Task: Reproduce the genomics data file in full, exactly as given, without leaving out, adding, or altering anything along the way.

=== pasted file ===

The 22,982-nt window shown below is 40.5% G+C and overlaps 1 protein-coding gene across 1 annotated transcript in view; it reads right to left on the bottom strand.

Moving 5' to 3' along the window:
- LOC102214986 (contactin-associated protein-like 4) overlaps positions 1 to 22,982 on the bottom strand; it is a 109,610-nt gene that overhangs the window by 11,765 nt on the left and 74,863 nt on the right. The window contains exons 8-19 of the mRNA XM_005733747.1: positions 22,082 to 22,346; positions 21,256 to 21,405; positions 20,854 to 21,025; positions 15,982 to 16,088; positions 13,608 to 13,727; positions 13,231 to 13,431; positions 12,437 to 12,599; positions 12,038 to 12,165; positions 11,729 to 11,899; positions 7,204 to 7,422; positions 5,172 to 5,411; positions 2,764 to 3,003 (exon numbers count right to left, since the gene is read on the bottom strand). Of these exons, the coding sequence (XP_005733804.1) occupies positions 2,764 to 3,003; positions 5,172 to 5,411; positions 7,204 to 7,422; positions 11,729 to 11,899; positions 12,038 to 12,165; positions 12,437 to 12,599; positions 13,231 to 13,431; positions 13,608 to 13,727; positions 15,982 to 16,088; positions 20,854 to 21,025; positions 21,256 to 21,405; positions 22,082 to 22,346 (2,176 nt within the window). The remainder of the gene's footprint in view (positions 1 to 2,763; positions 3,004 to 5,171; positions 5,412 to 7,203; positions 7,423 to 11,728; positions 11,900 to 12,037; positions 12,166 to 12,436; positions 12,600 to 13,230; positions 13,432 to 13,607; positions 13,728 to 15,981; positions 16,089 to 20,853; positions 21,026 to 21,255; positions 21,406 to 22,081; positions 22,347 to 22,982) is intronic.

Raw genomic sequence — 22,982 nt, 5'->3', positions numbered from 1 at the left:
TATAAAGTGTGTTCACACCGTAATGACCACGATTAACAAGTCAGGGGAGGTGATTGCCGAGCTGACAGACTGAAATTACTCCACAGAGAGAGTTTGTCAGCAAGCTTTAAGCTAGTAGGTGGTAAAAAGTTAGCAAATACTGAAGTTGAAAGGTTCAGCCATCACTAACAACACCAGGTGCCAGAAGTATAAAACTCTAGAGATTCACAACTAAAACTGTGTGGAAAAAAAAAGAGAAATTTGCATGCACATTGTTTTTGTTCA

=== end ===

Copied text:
The 22,982-nt window shown below is 40.5% G+C and overlaps 1 protein-coding gene across 1 annotated transcript in view; it reads right to left on the bottom strand.

Moving 5' to 3' along the window:
- LOC102214986 (contactin-associated protein-like 4) overlaps positions 1 to 22,982 on the bottom strand; it is a 109,610-nt gene that overhangs the window by 11,765 nt on the left and 74,863 nt on the right. The window contains exons 8-19 of the mRNA XM_005733747.1: positions 22,082 to 22,346; positions 21,256 to 21,405; positions 20,854 to 21,025; positions 15,982 to 16,088; positions 13,608 to 13,727; positions 13,231 to 13,431; positions 12,437 to 12,599; positions 12,038 to 12,165; positions 11,729 to 11,899; positions 7,204 to 7,422; positions 5,172 to 5,411; positions 2,764 to 3,003 (exon numbers count right to left, since the gene is read on the bottom strand). Of these exons, the coding sequence (XP_005733804.1) occupies positions 2,764 to 3,003; positions 5,172 to 5,411; positions 7,204 to 7,422; positions 11,729 to 11,899; positions 12,038 to 12,165; positions 12,437 to 12,599; positions 13,231 to 13,431; positions 13,608 to 13,727; positions 15,982 to 16,088; positions 20,854 to 21,025; positions 21,256 to 21,405; positions 22,082 to 22,346 (2,176 nt within the window). The remainder of the gene's footprint in view (positions 1 to 2,763; positions 3,004 to 5,171; positions 5,412 to 7,203; positions 7,423 to 11,728; positions 11,900 to 12,037; positions 12,166 to 12,436; positions 12,600 to 13,230; positions 13,432 to 13,607; positions 13,728 to 15,981; positions 16,089 to 20,853; positions 21,026 to 21,255; positions 21,406 to 22,081; positions 22,347 to 22,982) is intronic.

Raw genomic sequence — 22,982 nt, 5'->3', positions numbered from 1 at the left:
TATAAAGTGTGTTCACACCGTAATGACCACGATTAACAAGTCAGGGGAGGTGATTGCCGAGCTGACAGACTGAAATTACTCCACAGAGAGAGTTTGTCAGCAAGCTTTAAGCTAGTAGGTGGTAAAAAGTTAGCAAATACTGAAGTTGAAAGGTTCAGCCATCACTAACAACACCAGGTGCCAGAAGTATAAAACTCTAGAGATTCACAACTAAAACTGTGTGGAAAAAAAAAGAGAAATTTGCATGCACATTGTTTTTGTTCA